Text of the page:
"...the ideal of maintaining a critical distance in relation to our deepest convictions is unrealistic. Human beings need some identity-shaping convictions, and nothing can play the role if it is subject to being put on or taken off with ease. It is difficult to be fully engaged in something and be fully open to the possibility of rejecting it at the same time. Imagine someone who is engaged in the practise of law, but finds herself frequently questioning the value of justice. There comes a point where the questioning can undermine the ability to be wholeheartedly involved in the activity. A believer can have moments of wondering whether God really exists, but to treat the belief as something to be examined with dispassionate aloofness is close to abandoning the conditions needed to sustain any recognizably religious belief. We can examine our beliefs, even our fundamental convictions, but in the case of beliefs that give shape to our lives, the kind of examination we can expect to do is tempered by the pressing need to become fully engaged in a way of life."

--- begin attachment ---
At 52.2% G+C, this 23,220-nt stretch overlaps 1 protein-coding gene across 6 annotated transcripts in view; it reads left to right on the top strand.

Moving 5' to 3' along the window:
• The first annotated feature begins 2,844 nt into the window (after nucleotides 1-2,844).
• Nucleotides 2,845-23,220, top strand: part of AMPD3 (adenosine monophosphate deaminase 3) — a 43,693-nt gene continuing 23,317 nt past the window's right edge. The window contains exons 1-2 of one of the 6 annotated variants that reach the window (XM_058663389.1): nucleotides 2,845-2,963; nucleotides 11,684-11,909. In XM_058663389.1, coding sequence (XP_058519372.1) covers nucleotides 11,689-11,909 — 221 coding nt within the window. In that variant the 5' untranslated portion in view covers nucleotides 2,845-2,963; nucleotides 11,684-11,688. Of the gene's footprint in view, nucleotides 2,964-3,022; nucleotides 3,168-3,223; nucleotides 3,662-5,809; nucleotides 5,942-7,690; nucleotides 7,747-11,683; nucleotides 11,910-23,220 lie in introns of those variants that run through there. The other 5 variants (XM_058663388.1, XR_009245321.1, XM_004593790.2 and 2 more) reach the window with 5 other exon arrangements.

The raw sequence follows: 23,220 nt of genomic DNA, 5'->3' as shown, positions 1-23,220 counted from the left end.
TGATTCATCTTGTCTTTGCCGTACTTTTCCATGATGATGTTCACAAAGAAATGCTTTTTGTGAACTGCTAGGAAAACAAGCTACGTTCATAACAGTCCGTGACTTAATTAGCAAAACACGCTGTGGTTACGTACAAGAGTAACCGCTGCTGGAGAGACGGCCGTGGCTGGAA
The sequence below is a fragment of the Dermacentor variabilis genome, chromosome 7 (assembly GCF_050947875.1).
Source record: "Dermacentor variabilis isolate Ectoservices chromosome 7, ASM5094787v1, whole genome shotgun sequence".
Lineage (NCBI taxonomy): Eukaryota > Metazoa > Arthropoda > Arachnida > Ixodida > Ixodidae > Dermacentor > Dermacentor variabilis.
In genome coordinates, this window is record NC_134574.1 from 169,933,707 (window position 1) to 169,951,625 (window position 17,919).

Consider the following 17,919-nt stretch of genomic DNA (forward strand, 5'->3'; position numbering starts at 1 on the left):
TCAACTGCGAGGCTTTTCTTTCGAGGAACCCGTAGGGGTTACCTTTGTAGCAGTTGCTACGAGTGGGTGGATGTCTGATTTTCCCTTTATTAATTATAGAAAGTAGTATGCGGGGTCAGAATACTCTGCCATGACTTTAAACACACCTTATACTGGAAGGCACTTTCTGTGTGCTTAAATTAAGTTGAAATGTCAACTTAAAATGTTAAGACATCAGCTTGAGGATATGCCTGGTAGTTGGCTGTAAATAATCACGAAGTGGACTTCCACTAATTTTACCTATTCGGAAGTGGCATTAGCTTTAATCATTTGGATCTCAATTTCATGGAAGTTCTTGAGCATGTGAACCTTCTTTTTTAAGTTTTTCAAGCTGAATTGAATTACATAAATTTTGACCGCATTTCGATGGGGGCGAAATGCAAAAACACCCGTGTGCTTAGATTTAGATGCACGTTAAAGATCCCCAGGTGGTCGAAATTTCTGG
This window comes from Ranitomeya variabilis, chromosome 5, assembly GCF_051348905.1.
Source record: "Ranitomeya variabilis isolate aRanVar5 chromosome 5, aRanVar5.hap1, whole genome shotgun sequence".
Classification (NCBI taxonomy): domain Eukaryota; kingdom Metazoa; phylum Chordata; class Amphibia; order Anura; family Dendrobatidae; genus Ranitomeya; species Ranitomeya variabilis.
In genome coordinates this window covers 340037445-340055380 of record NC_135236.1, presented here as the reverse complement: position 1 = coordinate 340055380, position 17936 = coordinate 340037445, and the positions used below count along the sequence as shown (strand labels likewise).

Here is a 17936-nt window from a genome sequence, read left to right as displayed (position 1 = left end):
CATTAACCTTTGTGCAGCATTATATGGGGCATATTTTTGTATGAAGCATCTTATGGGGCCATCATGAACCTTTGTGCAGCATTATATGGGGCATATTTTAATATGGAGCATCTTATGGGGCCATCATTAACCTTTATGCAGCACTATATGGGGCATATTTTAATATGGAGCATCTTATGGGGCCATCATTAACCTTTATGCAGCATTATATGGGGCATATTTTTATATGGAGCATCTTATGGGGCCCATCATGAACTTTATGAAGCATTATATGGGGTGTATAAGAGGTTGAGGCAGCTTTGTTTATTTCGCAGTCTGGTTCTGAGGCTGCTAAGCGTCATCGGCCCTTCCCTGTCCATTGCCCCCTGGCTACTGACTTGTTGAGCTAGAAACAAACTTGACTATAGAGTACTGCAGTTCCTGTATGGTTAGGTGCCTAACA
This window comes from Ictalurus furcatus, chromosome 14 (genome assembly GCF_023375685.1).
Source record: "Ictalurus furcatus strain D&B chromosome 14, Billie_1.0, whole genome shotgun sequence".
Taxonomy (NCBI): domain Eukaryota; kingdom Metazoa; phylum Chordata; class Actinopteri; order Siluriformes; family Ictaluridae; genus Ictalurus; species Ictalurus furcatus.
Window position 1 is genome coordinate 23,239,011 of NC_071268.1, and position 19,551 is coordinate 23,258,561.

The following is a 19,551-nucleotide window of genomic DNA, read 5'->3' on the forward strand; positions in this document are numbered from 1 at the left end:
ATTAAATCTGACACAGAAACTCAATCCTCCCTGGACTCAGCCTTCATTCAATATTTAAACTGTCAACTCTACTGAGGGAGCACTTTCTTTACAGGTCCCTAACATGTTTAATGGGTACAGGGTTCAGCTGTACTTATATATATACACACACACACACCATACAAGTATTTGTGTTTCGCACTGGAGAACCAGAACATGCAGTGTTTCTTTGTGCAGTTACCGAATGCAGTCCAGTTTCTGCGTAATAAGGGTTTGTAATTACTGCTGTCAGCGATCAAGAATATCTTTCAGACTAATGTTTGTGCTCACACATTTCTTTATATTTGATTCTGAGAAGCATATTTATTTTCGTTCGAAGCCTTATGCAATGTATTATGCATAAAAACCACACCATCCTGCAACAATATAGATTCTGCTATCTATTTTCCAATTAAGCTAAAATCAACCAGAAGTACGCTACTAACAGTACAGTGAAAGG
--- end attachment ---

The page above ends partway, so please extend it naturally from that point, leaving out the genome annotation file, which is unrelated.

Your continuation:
Holley, David M. Meaning and Mystery: What It Means to Believe in God. Chichester, West Sussex, U.K: Wiley-Blackwell, 2010. pp.211-212.